Once you’ve read our guide on how to write a research question , you can use these examples to craft your own.

Note that the design of your research question can depend on what method you are pursuing. Here are a few options for qualitative, quantitative, and stastical research questions.

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Dissertation Research Question Examples

Published by Owen Ingram at August 13th, 2021 , Revised On February 9, 2023

A  dissertation  is an important milestone no matter what academic level or subject it is. You will be asked to write a dissertation on a  topic of your choice  and make a substantial contribution to academic and scientific communities.

The project will start with the  planning and designing of a project before the actual write-up phase. There are many stages in the dissertation process , but the most important is developing a research question that guides your research.

If you are starting your dissertation, you will have to conduct preliminary research to  find a problem and research gap as the first step of the process. The second step is to write dissertation research questions that specify your topic and the relevant problem you want to address.

All  research questions should be focused, researchable, feasible to answer, specific to find results, complex, and relevant to your field of study. The research question’s factors will be;  research problem ,  research type , project length, and time frame.

Research questions provide boundaries to your research project and provide a clear approach to collect and compile data. Understanding your research question better is necessary to find unique facts and figures to publish your research.

Search and study some dissertation research question examples or research questions relevant to your field of study before writing your own research question.

Research Questions for Dissertation Examples

Below are 10 examples of dissertation research questions that will enable you to develop research questions for your research.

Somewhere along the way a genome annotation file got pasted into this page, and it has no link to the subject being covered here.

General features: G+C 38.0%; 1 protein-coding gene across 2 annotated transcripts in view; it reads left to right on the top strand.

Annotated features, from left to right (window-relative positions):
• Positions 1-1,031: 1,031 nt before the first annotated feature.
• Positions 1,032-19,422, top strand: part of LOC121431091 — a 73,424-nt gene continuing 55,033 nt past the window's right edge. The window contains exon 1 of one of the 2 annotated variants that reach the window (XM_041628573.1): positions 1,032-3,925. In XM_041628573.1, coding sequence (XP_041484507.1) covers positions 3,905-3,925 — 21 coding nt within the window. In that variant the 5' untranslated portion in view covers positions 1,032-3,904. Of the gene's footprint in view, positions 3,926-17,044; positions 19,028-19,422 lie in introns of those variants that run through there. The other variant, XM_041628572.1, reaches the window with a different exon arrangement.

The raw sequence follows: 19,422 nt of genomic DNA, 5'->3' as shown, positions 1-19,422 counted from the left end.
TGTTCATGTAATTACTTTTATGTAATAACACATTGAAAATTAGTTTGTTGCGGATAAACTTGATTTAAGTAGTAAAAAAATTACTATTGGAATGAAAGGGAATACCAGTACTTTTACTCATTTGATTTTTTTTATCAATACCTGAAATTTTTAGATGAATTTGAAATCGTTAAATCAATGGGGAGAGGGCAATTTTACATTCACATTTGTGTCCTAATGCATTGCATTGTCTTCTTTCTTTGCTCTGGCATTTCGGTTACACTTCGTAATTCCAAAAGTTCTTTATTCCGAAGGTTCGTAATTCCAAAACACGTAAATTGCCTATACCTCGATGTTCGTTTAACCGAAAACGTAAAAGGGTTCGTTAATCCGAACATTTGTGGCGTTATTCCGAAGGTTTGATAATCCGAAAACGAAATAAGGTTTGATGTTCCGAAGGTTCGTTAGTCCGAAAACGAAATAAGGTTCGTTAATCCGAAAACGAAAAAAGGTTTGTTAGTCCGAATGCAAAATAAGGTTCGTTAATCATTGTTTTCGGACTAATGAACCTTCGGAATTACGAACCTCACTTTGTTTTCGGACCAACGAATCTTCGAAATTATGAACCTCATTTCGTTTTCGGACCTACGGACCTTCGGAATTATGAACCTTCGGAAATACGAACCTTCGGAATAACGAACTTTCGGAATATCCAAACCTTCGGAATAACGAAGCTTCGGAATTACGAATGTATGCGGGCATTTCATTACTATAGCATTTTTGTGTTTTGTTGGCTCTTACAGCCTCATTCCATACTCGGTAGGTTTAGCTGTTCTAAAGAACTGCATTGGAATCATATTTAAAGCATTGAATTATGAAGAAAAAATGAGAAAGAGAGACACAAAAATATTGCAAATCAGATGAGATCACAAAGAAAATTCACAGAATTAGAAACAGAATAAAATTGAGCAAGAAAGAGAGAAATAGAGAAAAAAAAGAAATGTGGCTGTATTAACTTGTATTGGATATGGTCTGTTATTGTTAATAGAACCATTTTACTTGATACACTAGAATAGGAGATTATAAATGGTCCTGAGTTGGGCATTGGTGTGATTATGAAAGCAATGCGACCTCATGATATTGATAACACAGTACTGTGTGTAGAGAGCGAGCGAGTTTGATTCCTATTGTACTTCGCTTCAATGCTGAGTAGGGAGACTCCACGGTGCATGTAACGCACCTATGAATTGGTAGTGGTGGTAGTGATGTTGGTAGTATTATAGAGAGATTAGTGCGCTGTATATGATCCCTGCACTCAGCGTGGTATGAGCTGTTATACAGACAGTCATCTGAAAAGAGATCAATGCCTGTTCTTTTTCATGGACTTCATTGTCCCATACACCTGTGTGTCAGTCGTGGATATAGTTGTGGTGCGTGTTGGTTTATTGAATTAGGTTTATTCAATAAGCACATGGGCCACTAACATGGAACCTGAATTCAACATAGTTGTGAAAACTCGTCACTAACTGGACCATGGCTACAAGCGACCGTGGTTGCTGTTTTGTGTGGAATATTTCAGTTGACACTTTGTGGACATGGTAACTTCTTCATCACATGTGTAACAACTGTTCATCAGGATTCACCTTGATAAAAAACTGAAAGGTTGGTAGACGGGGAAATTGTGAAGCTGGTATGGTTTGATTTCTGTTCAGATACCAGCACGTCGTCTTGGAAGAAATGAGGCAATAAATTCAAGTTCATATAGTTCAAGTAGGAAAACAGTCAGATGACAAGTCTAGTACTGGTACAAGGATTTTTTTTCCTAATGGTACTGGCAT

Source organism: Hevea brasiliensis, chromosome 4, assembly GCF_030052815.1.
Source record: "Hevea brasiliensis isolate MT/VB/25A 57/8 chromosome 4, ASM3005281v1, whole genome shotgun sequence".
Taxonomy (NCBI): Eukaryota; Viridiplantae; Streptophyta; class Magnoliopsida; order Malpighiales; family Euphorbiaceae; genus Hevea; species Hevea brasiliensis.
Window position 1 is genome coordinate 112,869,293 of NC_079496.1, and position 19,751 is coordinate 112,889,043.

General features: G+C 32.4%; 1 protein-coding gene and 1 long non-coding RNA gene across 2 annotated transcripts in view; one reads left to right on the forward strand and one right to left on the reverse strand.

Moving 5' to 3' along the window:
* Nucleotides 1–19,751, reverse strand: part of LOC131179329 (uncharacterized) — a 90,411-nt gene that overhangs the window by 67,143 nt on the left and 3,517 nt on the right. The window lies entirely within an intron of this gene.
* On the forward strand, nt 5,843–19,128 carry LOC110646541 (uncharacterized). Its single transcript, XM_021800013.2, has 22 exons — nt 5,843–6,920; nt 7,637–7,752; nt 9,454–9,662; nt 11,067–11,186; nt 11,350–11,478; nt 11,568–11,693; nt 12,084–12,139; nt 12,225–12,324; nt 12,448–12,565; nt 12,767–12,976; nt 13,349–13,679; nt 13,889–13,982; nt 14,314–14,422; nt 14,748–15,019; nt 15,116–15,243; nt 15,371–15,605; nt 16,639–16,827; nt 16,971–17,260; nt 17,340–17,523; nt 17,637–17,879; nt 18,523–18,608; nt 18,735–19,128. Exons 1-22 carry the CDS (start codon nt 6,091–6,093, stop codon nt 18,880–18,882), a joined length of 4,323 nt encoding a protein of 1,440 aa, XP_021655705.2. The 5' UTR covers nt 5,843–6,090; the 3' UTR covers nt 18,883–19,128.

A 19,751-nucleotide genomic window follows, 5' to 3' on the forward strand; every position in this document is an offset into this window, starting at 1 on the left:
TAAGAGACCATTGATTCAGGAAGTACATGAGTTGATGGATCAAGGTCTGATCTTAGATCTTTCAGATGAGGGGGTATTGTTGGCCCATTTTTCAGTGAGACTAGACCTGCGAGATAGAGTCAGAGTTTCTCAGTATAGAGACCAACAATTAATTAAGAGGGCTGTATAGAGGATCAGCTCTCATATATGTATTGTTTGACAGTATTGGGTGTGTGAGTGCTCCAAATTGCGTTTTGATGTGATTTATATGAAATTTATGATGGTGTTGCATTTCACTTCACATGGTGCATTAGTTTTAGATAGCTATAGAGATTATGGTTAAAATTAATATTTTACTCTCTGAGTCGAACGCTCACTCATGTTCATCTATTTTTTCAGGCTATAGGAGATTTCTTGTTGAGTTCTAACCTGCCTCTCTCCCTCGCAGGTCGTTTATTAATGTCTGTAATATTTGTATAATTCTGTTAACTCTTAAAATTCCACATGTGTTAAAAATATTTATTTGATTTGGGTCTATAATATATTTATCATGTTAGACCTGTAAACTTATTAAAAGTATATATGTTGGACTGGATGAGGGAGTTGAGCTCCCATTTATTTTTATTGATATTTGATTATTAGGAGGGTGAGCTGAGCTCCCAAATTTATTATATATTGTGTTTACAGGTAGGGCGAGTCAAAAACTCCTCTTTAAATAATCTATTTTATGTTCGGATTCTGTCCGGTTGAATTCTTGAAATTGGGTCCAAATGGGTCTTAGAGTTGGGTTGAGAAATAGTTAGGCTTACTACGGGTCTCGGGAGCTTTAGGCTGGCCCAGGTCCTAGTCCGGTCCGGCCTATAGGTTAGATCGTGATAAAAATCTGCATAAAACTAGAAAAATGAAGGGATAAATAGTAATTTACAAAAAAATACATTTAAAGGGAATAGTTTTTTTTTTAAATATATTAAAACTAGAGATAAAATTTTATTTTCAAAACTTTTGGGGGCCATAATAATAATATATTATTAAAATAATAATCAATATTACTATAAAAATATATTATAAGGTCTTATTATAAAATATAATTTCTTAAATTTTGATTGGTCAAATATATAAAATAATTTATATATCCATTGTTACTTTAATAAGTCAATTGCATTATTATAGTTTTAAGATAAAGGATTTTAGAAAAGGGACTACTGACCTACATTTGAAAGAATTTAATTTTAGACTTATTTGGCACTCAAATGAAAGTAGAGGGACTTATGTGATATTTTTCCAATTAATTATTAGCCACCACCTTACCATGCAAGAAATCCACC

These examples will help you to check whether your chosen research questions can be addressed or whether they are too broad to find a conclusive answer.

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How Can We Help You With Dissertation Research Questions?

If you are still unsure about writing dissertation research questions and perhaps want to see  more examples , you might be interested in getting help from our dissertation writers.

At Research Prospect, we have UK-qualified writers holding Masters and PhD degrees in all academic subjects. Whether you need help with only developing research questions or any other aspect of your dissertation paper , we are here to help you achieve your desired grades for an affordable price.

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Here we explore what is research problem in dissertation with research problem examples to help you understand how and when to write a research problem.

How to write a hypothesis for dissertation,? A hypothesis is a statement that can be tested with the help of experimental or theoretical research.

This article is a step-by-step guide to how to write statement of a problem in research. The research problem will be half-solved by defining it correctly.

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How to Write a Good Research Question (w/ Examples)

masters dissertation research question

What is a Research Question?

A research question is the main question that your study sought or is seeking to answer. A clear research question guides your research paper or thesis and states exactly what you want to find out, giving your work a focus and objective. Learning  how to write a hypothesis or research question is the start to composing any thesis, dissertation, or research paper. It is also one of the most important sections of a research proposal .